If you are interested in the topic of cryptocurrencies as tools promoting freedom and human rights, I highly recommend this phenomenal episode of Lex Fridman Podcast with Alex Gladstein:
A topic which is also often discussed — especially nowadays — is inflation. The fundamental question is whether the governance of economy through inflation is a good or bad thing. And there exist strong arguments why it is not only bad, but straight up theft (I’m not arguing pro or against this point, I’m simply putting it on the table). Now, Bitcoin and many other cryptocurrencies offer a non-inflationary alternative to a classic fiat currency and some cryptocurrencies are even deflationary by design. This gives every person with access to the Internet an option to break away from the effects of inflation, if he/she seems it fit.
Moreover, DeFi (decentralized finance) gives alternative to classical financial services, which not only provides this option to many people for whom it was previously unavailable, but also (usually) offers much better terms. Even the conservative crypto investments (e.g., staking stablecoins) offers on average double or triple APY in comparison to an ordinary savings account. DeFi has become one of the few strong competitors in the financial sector, which further undermines the overall monetary control held by central and commercial banks (which, if nothing else, can put pressure on them to improve their terms of services).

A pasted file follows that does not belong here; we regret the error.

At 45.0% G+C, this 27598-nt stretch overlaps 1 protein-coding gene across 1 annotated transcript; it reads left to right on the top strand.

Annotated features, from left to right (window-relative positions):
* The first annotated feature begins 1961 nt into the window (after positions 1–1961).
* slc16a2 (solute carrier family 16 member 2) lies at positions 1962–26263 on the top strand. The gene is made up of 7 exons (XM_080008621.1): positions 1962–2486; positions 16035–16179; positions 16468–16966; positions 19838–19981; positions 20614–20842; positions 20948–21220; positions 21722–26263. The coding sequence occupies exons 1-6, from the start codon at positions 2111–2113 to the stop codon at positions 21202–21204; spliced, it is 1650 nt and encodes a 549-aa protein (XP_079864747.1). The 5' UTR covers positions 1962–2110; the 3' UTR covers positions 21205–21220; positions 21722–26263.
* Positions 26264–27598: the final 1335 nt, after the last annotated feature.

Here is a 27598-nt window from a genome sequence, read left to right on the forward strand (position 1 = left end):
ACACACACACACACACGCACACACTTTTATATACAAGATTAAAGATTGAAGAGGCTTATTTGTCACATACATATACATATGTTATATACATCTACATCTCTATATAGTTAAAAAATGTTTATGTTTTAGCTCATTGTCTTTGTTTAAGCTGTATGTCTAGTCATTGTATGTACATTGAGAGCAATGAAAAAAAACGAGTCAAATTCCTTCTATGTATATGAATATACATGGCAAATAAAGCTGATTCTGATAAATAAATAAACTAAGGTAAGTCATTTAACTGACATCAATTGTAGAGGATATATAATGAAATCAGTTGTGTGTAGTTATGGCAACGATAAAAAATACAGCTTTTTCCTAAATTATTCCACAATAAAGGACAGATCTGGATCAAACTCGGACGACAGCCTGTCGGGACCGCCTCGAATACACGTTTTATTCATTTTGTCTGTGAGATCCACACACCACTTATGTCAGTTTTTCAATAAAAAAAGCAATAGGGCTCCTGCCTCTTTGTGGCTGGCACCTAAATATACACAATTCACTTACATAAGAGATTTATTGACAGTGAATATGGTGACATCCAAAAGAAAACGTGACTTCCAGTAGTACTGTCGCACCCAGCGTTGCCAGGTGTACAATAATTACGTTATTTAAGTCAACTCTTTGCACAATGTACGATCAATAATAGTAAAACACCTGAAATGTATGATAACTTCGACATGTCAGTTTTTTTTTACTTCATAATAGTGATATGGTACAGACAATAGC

Last but not least, smart contracts expand the potential use cases of crypto even further.